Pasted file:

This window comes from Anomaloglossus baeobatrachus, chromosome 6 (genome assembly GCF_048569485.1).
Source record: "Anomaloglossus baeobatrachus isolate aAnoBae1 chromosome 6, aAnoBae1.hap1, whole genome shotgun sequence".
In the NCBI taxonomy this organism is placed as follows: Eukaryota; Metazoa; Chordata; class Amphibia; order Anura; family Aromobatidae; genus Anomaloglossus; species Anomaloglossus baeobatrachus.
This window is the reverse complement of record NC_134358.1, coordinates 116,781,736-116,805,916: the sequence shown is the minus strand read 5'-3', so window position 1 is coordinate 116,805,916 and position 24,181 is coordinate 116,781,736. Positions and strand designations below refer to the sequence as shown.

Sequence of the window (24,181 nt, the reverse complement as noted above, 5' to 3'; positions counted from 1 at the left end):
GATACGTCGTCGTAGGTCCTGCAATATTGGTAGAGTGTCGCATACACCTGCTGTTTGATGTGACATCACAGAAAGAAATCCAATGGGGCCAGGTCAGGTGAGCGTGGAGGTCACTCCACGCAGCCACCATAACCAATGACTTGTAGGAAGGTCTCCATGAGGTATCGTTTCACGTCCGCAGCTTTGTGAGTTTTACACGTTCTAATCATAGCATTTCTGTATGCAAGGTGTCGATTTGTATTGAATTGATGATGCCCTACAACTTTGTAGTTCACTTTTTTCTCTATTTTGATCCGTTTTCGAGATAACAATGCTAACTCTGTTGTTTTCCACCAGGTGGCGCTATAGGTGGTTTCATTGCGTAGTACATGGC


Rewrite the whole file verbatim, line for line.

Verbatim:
This window comes from Anomaloglossus baeobatrachus, chromosome 6 (genome assembly GCF_048569485.1).
Source record: "Anomaloglossus baeobatrachus isolate aAnoBae1 chromosome 6, aAnoBae1.hap1, whole genome shotgun sequence".
In the NCBI taxonomy this organism is placed as follows: Eukaryota; Metazoa; Chordata; class Amphibia; order Anura; family Aromobatidae; genus Anomaloglossus; species Anomaloglossus baeobatrachus.
This window is the reverse complement of record NC_134358.1, coordinates 116,781,736-116,805,916: the sequence shown is the minus strand read 5'-3', so window position 1 is coordinate 116,805,916 and position 24,181 is coordinate 116,781,736. Positions and strand designations below refer to the sequence as shown.

Sequence of the window (24,181 nt, the reverse complement as noted above, 5' to 3'; positions counted from 1 at the left end):
GATACGTCGTCGTAGGTCCTGCAATATTGGTAGAGTGTCGCATACACCTGCTGTTTGATGTGACATCACAGAAAGAAATCCAATGGGGCCAGGTCAGGTGAGCGTGGAGGTCACTCCACGCAGCCACCATAACCAATGACTTGTAGGAAGGTCTCCATGAGGTATCGTTTCACGTCCGCAGCTTTGTGAGTTTTACACGTTCTAATCATAGCATTTCTGTATGCAAGGTGTCGATTTGTATTGAATTGATGATGCCCTACAACTTTGTAGTTCACTTTTTTCTCTATTTTGATCCGTTTTCGAGATAACAATGCTAACTCTGTTGTTTTCCACCAGGTGGCGCTATAGGTGGTTTCATTGCGTAGTACATGGC